When school turned upside down, this consultant helped Jewish educators learn to teach outdoors

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This story is part of “One Year In,” a series documenting the ways that the COVID-19 pandemic has changed the lives of Jews around the world.

(JTA) — Before the pandemic, Sasha Kopp was especially proud of a training session she held for teachers at the Jewish Museum in New York City.

As a community education consultant for the Jewish Education Project specializing in early childhood and family engagement, Kopp was thrilled that the class was at capacity — 25 educators.

That number sounds quaint now, one year into teacher training by Zoom.

“We never had an hour-long workshop in person that attracted 500 people before COVID,” Kopp said. “This past spring, I did an hour on teaching Israel to our youngest learners. It sold out at 500. My workshop on teaching kids outside I think had around 300.”

The Jewish Education Project, a nonprofit, played a role in the unprecedented shift in education that took place over several days in March, when schools abruptly shut their doors for in-person learning and, with surprising speed, reopened online.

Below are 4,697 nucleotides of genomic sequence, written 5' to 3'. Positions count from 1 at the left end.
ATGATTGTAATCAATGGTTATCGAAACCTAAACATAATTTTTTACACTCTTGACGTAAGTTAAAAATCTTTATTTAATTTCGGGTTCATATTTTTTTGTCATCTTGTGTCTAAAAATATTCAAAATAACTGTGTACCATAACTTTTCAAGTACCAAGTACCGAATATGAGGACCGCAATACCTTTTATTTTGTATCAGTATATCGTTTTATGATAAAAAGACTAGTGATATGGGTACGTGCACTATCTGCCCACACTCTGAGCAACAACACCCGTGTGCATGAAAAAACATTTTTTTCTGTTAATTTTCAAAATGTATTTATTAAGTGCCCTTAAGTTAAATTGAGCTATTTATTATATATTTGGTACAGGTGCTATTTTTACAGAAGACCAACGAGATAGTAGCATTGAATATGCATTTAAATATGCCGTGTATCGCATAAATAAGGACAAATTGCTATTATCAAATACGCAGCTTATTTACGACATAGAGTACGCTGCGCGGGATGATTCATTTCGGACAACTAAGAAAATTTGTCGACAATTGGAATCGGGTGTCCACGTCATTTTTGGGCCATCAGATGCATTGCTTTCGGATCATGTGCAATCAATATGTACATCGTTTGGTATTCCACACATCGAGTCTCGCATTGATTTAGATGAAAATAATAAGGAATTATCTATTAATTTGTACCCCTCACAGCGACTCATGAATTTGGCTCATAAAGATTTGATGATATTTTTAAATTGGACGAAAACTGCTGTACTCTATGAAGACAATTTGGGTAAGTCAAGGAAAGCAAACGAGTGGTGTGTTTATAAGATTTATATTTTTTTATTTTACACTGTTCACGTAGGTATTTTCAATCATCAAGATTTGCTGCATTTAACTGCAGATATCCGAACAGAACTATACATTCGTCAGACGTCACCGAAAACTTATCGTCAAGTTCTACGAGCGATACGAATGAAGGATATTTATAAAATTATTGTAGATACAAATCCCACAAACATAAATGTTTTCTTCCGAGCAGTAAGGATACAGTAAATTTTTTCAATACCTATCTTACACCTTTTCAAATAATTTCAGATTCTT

Kopp had been working with Jewish day schools in the greater New York City area, working, as she put it, “engaging professionals to help them bring the best education that they can bring to kids. And that looks completely different now than it did a year ago.”

Training about how to offer high-quality instruction outside suddenly vaulted into demand, and Kopp, who had studied in Copenhagen and worked in outdoor “forest preschools,” was well positioned to help. “Our teachers hadn’t had experiences of being outside with kids two to five hours a day,” she said. “I was able to share some tips and techniques of being outside in cold weather for long periods of time.”

Kopp and her colleagues also worked to support educators who were working with preschoolers over the computer. That was “a big struggle,” she said, because being online all day is not developmentally appropriate for children that young.

Being online all day isn’t Kopp’s preference either. She took a part-time job walking dogs through an app-based service so she would spend time in Central Park every day. From her home on Manhattan’s Upper East Side, she watched many of her friends leave New York. For most of the spring, she saw just three friends during outdoor meetups.

“When two of the three people decided to move, I decided it was time for me to move, too,” she said.

Able to work with New York City educators from anywhere, Kopp returned to Boston, where she had many friends from her time at Brandeis University. A glass artist, she opened an Etsy store to sell the brightly colored mezuzahs she makes from fused glass. She used the proceeds to donate to the Biden campaign.

Kopp also began hiking with friends regularly, even when it’s cold. Earlier this month, she walked across a frozen-over Walden Pond, where Henry David Thoreau famously spent time alone and emerged with revelations about the restorative power of solitude.

“I loved my job in New York City. I built a life in New York City,” Kopp said. “And then everything changed.”

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